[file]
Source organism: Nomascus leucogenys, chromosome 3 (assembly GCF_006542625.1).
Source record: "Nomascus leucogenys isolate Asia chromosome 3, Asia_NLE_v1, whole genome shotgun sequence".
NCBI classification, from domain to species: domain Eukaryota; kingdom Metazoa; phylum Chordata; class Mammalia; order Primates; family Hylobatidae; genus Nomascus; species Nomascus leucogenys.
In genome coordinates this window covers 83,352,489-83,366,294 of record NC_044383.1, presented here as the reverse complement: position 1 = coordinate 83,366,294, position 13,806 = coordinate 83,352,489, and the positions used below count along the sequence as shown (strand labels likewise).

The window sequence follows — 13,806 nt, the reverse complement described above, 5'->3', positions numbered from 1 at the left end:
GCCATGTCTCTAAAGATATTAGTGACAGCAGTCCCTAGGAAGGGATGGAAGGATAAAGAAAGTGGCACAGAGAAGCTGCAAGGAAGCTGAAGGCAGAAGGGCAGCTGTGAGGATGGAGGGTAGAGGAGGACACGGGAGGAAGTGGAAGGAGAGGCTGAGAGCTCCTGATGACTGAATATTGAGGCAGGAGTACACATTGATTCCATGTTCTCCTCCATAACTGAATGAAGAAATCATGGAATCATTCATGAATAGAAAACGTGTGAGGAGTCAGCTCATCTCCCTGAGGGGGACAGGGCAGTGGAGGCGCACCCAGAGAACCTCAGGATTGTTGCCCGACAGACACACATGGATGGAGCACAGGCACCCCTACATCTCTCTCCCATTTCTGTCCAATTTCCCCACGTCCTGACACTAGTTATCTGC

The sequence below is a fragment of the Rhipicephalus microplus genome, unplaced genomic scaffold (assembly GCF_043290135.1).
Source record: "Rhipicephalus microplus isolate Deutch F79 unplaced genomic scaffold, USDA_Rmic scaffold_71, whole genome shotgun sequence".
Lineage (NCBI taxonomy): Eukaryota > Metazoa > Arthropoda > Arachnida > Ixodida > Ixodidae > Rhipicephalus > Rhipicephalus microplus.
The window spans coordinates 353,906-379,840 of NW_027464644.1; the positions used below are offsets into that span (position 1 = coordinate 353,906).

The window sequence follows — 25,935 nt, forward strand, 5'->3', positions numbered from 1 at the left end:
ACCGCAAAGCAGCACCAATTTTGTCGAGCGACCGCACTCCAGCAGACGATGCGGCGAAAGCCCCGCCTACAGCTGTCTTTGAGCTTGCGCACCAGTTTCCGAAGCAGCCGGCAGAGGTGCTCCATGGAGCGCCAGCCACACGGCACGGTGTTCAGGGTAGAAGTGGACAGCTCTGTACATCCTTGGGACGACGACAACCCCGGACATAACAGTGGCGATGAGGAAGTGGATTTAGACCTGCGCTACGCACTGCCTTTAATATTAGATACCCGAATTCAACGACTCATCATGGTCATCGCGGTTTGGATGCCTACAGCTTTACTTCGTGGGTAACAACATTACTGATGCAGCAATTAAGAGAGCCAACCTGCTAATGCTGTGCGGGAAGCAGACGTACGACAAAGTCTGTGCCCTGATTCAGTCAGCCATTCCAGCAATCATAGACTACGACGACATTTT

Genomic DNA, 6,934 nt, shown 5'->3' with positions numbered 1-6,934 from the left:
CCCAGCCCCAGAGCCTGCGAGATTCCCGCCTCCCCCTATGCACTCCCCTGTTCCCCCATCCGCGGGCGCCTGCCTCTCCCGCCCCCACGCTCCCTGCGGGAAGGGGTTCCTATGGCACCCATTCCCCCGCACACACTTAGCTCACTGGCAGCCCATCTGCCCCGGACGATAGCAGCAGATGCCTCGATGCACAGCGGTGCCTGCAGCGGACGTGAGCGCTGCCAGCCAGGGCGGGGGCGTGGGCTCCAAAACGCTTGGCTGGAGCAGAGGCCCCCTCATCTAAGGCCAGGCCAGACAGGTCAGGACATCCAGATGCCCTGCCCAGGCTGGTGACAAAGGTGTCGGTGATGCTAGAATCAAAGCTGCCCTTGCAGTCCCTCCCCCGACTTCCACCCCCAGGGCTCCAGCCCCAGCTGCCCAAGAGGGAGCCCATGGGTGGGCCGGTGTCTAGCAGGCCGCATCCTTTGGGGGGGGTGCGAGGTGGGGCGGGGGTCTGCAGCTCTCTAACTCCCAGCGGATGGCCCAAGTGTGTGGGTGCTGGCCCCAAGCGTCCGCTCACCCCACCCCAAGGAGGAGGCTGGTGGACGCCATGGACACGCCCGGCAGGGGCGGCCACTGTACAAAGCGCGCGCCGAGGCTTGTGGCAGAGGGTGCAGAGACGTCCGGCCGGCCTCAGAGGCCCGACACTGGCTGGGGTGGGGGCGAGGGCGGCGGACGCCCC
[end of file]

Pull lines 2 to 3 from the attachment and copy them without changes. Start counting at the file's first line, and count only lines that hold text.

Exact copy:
Source record: "Nomascus leucogenys isolate Asia chromosome 3, Asia_NLE_v1, whole genome shotgun sequence".
NCBI classification, from domain to species: domain Eukaryota; kingdom Metazoa; phylum Chordata; class Mammalia; order Primates; family Hylobatidae; genus Nomascus; species Nomascus leucogenys.